Blog Posts by The Editors of EatingWell Magazine

  • 5 delicious dinners that won’t break the bank

    EatingWell's Middle Eastern Chickpea platterEatingWell's Middle Eastern Chickpea platterWhen I was a vegan college student trying to get enough protein and calories on a tight budget, almost every meal I whipped up started with beans-vegan chili, vegan burritos, vegan pasta and beans (you get the idea). Now that I'm a busy working mom and a more creative cook, I still embrace the convenience and healthfulness of canned beans.

    I mash black beans with salsa for quick tostadas or toss chickpeas with pesto, artichoke hearts and whole-wheat spaghetti for a family-friendly pasta. I feel good knowing that beans are a high-quality source of protein and a good source of heart-healthy dietary fiber. A typical 1⁄2-cup serving provides about 7 grams of protein and up to 7 grams of fiber.

    5 budget-friendly bean recipes:

    Middle Eastern Chickpea Platter

    1. Middle Eastern Chickpea Platter- This recipe combines the flavors of two Middle Eastern favorites-hummus and baba ganouj-in one easy dish. Serve it family-style, letting diners take their own favorite combination of ingredients. Serve with

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  • What your mother didn’t tell you about plastics

    You're mom didn't tell you, because she doesn't know, but your convenient plastic food containers and reusable water bottles might have a dark side. For years, I and many of my active-minded friends proudly drank out of the beaten-up Nalgene bottles, plastered with stickers, that I'd had since college. But after recent news reports about the safety of plastic, I started to wonder: can plastic containers transfer harmful compounds to foods and drinks? Read on and decide for yourself-and don't forget to tell your mom.

    In particular, I was questioning the potential dangers of polycarbonate plastics-often found in reusable water bottles, clear plastic food-storage containers and some baby bottles. In the August issue of EatingWell, Karen Ansel, R.D., investigated the issue and came up with these four facts to help you decide for yourself (share them with your mom, too-she doesn't know about this either):

    1. Polycarbonates contain bisphenol-A (BPA), an estrogenlike chemical also

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  • 4 High-octane foods

    What foods can you count on to go the extra mile, and which foods fall short? See what recent studies reveal before your next workout.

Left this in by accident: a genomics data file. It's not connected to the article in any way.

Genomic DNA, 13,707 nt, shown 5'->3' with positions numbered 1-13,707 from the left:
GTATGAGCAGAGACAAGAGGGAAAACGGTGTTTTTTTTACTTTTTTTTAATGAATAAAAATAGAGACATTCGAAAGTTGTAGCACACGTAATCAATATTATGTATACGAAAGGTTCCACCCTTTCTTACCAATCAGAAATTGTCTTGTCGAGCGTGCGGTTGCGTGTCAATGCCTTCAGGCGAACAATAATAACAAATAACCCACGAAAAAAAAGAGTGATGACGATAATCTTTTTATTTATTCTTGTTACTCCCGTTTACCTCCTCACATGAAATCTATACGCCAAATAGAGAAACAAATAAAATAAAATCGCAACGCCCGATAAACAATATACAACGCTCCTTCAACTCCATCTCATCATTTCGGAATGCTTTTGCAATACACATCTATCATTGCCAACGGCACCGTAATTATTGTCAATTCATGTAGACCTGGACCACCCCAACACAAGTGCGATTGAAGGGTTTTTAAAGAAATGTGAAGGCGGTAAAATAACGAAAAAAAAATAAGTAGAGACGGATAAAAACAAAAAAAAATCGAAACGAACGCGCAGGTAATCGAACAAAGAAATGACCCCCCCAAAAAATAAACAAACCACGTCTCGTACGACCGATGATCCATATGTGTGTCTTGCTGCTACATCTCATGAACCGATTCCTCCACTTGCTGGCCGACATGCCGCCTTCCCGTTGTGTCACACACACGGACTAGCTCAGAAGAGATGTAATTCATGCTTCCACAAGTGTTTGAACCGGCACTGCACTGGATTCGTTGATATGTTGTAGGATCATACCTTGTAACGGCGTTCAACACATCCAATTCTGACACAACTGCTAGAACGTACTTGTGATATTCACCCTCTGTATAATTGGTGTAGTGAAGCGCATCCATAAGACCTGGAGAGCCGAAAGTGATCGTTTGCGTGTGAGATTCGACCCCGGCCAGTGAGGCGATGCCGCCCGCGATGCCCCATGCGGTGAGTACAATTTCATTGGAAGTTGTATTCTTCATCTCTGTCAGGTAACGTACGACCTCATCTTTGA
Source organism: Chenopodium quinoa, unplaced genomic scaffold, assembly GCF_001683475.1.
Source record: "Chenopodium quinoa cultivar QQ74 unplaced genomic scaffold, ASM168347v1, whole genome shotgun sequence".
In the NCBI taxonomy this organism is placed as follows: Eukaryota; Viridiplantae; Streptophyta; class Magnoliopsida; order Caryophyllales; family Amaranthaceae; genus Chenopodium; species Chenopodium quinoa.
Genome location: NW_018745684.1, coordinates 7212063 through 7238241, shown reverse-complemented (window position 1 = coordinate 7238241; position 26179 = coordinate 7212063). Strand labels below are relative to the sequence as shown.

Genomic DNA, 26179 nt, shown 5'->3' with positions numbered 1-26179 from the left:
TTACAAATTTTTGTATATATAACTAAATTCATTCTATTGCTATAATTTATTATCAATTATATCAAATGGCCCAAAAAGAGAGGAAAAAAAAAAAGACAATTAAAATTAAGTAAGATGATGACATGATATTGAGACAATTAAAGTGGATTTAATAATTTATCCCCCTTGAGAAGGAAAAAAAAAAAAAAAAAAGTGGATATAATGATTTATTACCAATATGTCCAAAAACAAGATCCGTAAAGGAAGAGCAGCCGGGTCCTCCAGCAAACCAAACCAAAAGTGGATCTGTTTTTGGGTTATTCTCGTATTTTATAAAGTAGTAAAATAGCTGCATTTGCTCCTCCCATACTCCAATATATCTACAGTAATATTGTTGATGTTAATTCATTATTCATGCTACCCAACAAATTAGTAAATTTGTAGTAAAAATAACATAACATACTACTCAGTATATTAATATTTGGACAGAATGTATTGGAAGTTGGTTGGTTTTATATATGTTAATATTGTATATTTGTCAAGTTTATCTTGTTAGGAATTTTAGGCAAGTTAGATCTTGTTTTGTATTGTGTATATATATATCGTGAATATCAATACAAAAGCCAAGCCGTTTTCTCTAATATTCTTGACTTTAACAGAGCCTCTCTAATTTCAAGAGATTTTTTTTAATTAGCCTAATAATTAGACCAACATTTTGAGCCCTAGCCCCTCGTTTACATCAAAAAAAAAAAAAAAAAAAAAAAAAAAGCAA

1. A Spoonful of Honey
    Recent research suggests that carb blends (foods containing fructose and glucose) may be superior to straight glucose for boosting energy during endurance activities. But before you reach for a sports drink, consider honey: like sugar, it naturally has equal parts fructose and glucose, but it also contains a handful of antioxidants and vitamins. Upshot: While not exactly a "super food," honey has plenty going for it besides being sweet. The darker the honey, the more disease-fighting compounds it contains. Use it in a recipe for on-the-go Peanut Energy Bars.

    2. A Cup of Joe
    Studies that demonstrate performance-enhancing benefits of caffeine often imply that drinking coffee will give you a boost. Not so, according to the latest research. Scientists put nine endurance runners through five trials after ingesting

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  • Better than Taco Bell

    The EatingWell TacoThe EatingWell TacoThe secret to crispy, healthy tacos.

    Carolyn Casner, one of our recipe testers here in the EatingWell Test Kitchen, grew up on the border in El Paso, Texas, so she knows Mexican food. According to her, "the world's best tacos come from Julio's Café Corona, where my family and I always went after church. They're greasy, messy and delicious."

    I visited Julio's when I was a kid (the Texas side of my family are also Julio's devotees) and I can attest that they make some pretty darned delicious tacos.

    When Carolyn visits Texas, she always heads straight from the airport to Julio's. But when she's at home in Vermont, Carolyn, husband Jeb Wallace-Brodeur, a photojournalist, and son Aidan, 9, have their own easy homemade taco night on a regular basis.

    For convenience Carolyn usually uses store-bought taco shells with an assortment of fillings like ground beef, refried beans, shredded cheese and lettuce, salsa and chopped onions. But if you're not careful a taco meal like

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  • Are you getting enough purple?

    Purple traditionally symbolizes royalty; blue, trust. But in such foods as blueberries, plums, purple cabbage, black currants, eggplant and purple grapes, these hues represent a vision of good health. An analysis of data from the National Health and Nutrition Examination Study (NHANES), a survey of eating and health habits, found that adults who eat purple and blue fruits and vegetables have reduced risk for both high blood pressure and low HDL cholesterol (the "good" kind); they are also less likely to be overweight. Scientists believe that anthocyanins, compounds that give purple foods their color, are responsible for these boons. These antioxidant compounds mop up free radicals and soothe inflammation. Currently, purple and blue foods make up only 3 percent of the average American's fruit and vegetable intake, so aim to eat more. And since different foods contain different anthocyanins, try to eat a range of purple and blue foods to benefit the most.

    Start with dinner tonight

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  • Makin' whoopie pies: Classic sweet treats with a third of the fat and calories